"A Well Regulated Militia"
in the State Declarations of
Four of the states which adopted declarations of rights-- Virginia, Maryland, Delaware and New Hampshire--did not explicitly use the words
"a right to bear arms." However, the declarations of these states did
uphold "a well regulated militia," meaning that that body of the people
would be trained to arms to counter the real or potential oppression of
a standing army. Moreover, recognition of a right to bear arms was
manifested in these states in sources other than the declarations of rights.
In fact, the conventions of Virginia and New Hampshire insisted that a
federal bill of rights be adopted and that it recognize the right to bear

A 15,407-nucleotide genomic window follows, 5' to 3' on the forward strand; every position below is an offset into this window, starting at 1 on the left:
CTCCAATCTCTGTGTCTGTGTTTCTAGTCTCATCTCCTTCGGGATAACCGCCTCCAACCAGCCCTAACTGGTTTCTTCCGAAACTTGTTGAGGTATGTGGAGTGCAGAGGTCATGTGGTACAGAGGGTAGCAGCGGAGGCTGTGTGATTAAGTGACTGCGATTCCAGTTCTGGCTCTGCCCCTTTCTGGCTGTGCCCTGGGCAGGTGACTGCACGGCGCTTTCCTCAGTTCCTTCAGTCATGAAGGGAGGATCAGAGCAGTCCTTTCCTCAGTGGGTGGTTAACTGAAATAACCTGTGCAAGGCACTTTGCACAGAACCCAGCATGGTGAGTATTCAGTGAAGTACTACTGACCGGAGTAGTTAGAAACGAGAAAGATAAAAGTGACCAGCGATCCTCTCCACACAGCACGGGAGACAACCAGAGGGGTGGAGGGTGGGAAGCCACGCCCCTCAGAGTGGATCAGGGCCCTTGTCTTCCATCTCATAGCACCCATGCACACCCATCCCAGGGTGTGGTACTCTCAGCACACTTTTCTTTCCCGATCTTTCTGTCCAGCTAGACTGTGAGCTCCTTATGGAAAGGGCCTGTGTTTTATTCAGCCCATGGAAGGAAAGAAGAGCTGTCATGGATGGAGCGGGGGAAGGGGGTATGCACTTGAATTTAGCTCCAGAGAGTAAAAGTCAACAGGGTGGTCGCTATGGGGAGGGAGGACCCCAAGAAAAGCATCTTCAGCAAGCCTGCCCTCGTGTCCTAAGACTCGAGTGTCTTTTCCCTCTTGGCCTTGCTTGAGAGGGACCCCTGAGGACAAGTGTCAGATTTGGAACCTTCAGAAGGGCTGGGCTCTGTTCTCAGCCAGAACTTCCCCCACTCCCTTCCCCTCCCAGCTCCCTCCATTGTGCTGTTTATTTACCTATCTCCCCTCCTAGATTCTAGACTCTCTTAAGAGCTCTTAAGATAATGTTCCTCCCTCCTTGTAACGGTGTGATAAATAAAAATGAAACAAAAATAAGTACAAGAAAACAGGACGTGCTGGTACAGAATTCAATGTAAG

arms. The following analyzes the perceived nature of a well regulated
militia and the right to bear arms in the above four states.
The Declaration of Rights
Virginia was the first of all the colonies to adopt a bill of rights, which
became the prototype for those of other colonies. The Virginia Declaration of Rights, adopted in convention on June 12, 1776, included the
following interconnected propositions:
|A. ||That all Men are by Nature equally free and independent, and have certain
inherent Rights . . . ; namely, the Enjoyment of Life and Liberty, with the Means
of . . . pursuing and obtaining . . . Safety.|